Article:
Over the next 3 years – in addition to performing the show from time to time – we spent a lot of time together: seeing other people’s work, travelling, doing workshops with international practitioners, developing new work, exchanging books, etc. So when people say how close the relationship seems between the two actors on stage, they are not putting it on, they spent so much time together over the last few years, they are basically a family.

CM: Can you tell us about the cast, and how they came to be involved?
SD: The actors and I were on tour with a couple of other shows which we were playing in rep (Theatre Brothel project) and in those shows the same characters were sometimes performed by male and sometimes by female actors, depending what else the ensemble was doing that night. Subconsciously, this made me not really look at the gender when matching an actor with a part. Sean and Scott were perfect for these two parts, as people, not as men, and it turned out that them being the “wrong” gender makes the audience see things we never imagined they would.

The first two times this play was produced, roles were played by women: Greyscale’s last show had six male parts performed by six women, and a couple of our one person shows are still being performed sometimes by female and sometimes by male actors – the work we make can’t be about the realism of the exterior, that’s the dullest part of a live theatre experience and we are not really interested in it, and once you take that out of equation Sean and Scott were the best people for the parts.

CM: What’s the significance of the title? Are there connections between the show and Steinbeck’s ‘East Of Eden’?
SD: I basically stole the title from East of Eden, its right there at the beginning, in one of the most moving paragraphs I have ever read. I didn’t even have an idea for a play before I saw it, but I read that line, and I thought: a) that’s such a brilliant and succinct way of describing something heart-breaking and huge and b) I think there might be a play in it.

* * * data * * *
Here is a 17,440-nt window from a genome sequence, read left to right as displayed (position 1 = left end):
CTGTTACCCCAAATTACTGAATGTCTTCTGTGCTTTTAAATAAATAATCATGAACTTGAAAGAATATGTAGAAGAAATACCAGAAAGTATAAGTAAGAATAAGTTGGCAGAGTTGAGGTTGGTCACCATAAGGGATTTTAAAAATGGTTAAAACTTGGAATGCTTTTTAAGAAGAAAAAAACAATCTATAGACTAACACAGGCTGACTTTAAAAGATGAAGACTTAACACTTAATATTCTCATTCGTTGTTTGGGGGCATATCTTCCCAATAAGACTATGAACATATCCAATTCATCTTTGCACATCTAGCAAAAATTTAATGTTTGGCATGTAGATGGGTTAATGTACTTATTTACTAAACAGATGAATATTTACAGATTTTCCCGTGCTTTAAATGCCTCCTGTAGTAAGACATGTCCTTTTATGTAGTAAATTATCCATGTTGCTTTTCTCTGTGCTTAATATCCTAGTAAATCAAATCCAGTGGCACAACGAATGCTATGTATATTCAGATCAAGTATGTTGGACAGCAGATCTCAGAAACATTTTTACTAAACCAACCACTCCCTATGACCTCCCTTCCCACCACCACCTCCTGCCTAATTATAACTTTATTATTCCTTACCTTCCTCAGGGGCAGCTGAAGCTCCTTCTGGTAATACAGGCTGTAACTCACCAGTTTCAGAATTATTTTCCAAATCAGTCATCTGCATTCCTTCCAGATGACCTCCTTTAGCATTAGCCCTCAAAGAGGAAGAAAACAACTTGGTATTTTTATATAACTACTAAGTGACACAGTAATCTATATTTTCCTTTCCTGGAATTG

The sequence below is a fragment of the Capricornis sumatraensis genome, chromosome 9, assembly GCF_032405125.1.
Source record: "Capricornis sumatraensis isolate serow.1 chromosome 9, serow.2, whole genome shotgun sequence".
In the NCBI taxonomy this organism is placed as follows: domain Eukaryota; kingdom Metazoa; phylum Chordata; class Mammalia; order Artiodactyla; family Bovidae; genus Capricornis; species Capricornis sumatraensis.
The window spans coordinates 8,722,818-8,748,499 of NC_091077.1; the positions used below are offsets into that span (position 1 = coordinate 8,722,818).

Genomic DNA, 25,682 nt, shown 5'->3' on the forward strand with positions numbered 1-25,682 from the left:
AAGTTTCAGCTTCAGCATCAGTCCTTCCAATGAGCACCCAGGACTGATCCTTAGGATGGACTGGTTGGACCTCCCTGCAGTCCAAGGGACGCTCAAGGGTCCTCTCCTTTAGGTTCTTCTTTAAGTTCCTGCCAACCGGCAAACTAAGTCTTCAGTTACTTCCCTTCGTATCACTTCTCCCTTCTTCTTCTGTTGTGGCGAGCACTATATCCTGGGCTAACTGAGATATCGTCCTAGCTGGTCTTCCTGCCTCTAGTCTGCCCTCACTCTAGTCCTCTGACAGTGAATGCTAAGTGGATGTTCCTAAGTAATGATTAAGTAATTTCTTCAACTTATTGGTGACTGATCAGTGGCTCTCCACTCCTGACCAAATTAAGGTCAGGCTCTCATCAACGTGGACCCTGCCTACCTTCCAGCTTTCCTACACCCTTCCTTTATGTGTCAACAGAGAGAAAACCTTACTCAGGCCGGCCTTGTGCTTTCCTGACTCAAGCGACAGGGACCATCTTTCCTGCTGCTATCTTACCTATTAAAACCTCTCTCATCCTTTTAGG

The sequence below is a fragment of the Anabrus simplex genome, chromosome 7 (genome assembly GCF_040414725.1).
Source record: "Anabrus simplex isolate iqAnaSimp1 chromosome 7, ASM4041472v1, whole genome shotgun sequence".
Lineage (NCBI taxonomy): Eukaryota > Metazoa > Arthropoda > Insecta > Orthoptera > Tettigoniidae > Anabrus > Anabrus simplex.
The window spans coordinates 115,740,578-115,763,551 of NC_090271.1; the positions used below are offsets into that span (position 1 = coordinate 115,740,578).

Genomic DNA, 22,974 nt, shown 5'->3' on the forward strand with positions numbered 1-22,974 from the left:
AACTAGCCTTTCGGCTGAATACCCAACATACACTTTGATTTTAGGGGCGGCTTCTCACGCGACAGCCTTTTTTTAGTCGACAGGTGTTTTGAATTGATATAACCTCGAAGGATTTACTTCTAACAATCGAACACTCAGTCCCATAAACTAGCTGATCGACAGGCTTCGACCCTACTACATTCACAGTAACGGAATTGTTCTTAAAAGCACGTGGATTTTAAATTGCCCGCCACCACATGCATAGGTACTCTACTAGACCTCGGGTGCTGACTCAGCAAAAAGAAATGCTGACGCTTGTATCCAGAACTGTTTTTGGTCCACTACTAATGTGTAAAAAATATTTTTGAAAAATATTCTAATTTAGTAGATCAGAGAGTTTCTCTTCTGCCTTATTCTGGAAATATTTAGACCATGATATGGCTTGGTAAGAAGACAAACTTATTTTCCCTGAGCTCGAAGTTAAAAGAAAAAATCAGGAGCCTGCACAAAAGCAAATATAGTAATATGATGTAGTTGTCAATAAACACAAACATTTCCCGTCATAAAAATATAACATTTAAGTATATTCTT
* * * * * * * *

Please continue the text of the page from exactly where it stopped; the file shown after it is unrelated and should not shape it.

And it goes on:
CM: You’re the artistic director of Greyscale, aren’t you? Can you tell us a bit about the company and its direction?
SD: The ensemble was set up five years ago by Lorne Campbell, me, and a group of designers, actors and writers who were interested in finding new ways of working together. Sometimes we do new versions of classics, and sometimes we commission new plays, but the idea behind every show is to make people feel more and think less.

CM: What’s next for you, and Greyscale?
SD: We have just moved into our new rehearsal space in Newcastle which will allow us to spend more time doing things we really want to do, rather than things we have to in order to make money to do things we want to do; which is great.

In June we are opening a new show ‘War Is Boring/War Is Fun’ at the PULSE Festival in Ipswich, based on real life war diaries. In September we are starting work on a show called ‘Shakespeare’s Strangers’, and next year we are starting our big Chekhov Project for which we will do all four major Chekhov plays with the same ensemble of actors.

‘Gods Are Fallen and All Safety Gone’ is on at Camden People’s Theatre from 12 – 31 May. See this page here for more info and tickets. 

LINKS: www.cptheatre.co.uk | www.greyscale.org.uk | twitter.com/greyscaletc